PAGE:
Roblox-ECS - A tiny and easy to use ECS (Entity Component System) engine [with fixed timestep and interpolation]

Roblox-ECS is a tiny and easy to use ECS (Entity Component System) engine for game development on the Roblox platform

TLDR; There is a very cool tutorial that shows you in practice how to create a small shooting system (The result of this tutorial can be seen at

IMPORTANT! This engine is still in development, therefore subject to bugs



You can do the installation directly from Roblox Studio, through the Toolbox search for Roblox-ECS, this is the minified version of the engine (

If you want to work with the original source code (for debugging or working on improvements), access the repository at


Entity-Component-System (ECS) is a distributed and compositional architectural design pattern that is mostly used in game development. It enables flexible decoupling of domain-specific behavior, which overcomes many of the drawbacks of traditional object-oriented inheritance

For further details:

Roblox Pipeline

Before going into the details, let’s review some important concepts about how the Roblox game engine works

Most likely you have seen the illustration below, made by zeuxcg and enriched by Fractality_alt. It describes the Roblox rendering pipeline. Let’s redraw it so that it is clearer what happens in each frame of a game in Roblox


In the new image, we have a clear separation (gap between CPU1 and CPU2) of the Roblox rendering process, which occurs in parallel with the simulation and processing (game logic) of the next screen

The green arrows indicate the start of processing of the new frame and the return of execution after the completion of the two processes that are being executed in parallel (rendering of the previous screen and processing of the current frame)

The complete information on the order of execution can be seen at

note the distance between the initialization of the two processes in the image is just to facilitate understanding, in Roblox both threads are started at the same time

Based on this model, Roblox-ECS organizes the execution of the systems in the following events. We call them steps

Roblox-ECS steps

Roblox-ECS allows you to configure your systems to perform in the steps defined below.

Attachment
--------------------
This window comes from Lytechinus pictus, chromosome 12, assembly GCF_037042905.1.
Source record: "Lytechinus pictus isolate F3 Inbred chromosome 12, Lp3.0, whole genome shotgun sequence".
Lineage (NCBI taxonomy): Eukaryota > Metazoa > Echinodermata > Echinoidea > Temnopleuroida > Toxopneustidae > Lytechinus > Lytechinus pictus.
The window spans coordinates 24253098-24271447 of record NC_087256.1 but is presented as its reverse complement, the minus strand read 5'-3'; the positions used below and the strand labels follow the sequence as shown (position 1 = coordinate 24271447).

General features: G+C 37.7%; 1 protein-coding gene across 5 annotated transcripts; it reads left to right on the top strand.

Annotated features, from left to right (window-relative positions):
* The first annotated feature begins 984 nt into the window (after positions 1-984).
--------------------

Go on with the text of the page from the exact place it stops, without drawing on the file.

In addition to defining the execution step, you can also define the execution order within that step. By default, the order of execution of a system is 50. When two or more systems have the same order of execution, they will be executed following the order of insertion in the world

  • processIn - Executed once per frame

    This is the first step to be executed in a frame. Use this step to run systems that translate the user’s input or the current state of the workspace to entity components, which can be processed by specialized systems in the next steps

    Eg. Use the UserInputService to register the player’s inputs in the current frame in a pool of inputs, and, in the processIn step, translate these commands to the player’s components. Realize that the same logic can be used to receive entries from the server and update local entities that represent other players

    -- InputHandlerUtils.lua
    local UserInputService = game:GetService("UserInputService")
    local pool = { FIRE = false }
    UserInputService.InputBegan:Connect(function(input, gameProcessed)
       if input.UserInputType == Enum.UserInputType.MouseButton1 then
          pool.FIRE = true
    return pool
    -- InputMapSystem.lua
    local ECS = require(game.ReplicatedStorage:WaitForChild("ECS"))
    local FiringComponent = require(game.ReplicatedStorage:WaitForChild("FiringComponent"))
    local pool = require(game.ReplicatedStorage:WaitForChild("InputHandlerUtils"))
    return ECS.System.register({
       name = 'InputMap',
       step = 'processIn',
       order = 5,
       requireAll = {
       update = function (time, world, dirty, entity, index, players)
          local changed = false
          if pool.FIRE then
             world.set(entity, FiringComponent, { FiredAt = time.frame })
             changed = true
          return changed
  • process - Executed 0 or more times per frame

    This step allows the execution of systems for game logic independent of Frame-Rate, obtaining determinism in the simulation of the rules of the game

    Independent Frame-Rate games are games that run at the same speed, no matter the frame rate. For example, a game can run at 30 FPS (frames per second) on a slow computer and 60 FPS on a fast one. A game independent of the frame rate progresses at the same speed on both computers (the objects appear to move at the same speed). On the other hand, a frame rate-dependent game advances at half the speed of the slow computer, in a kind of slow motion effect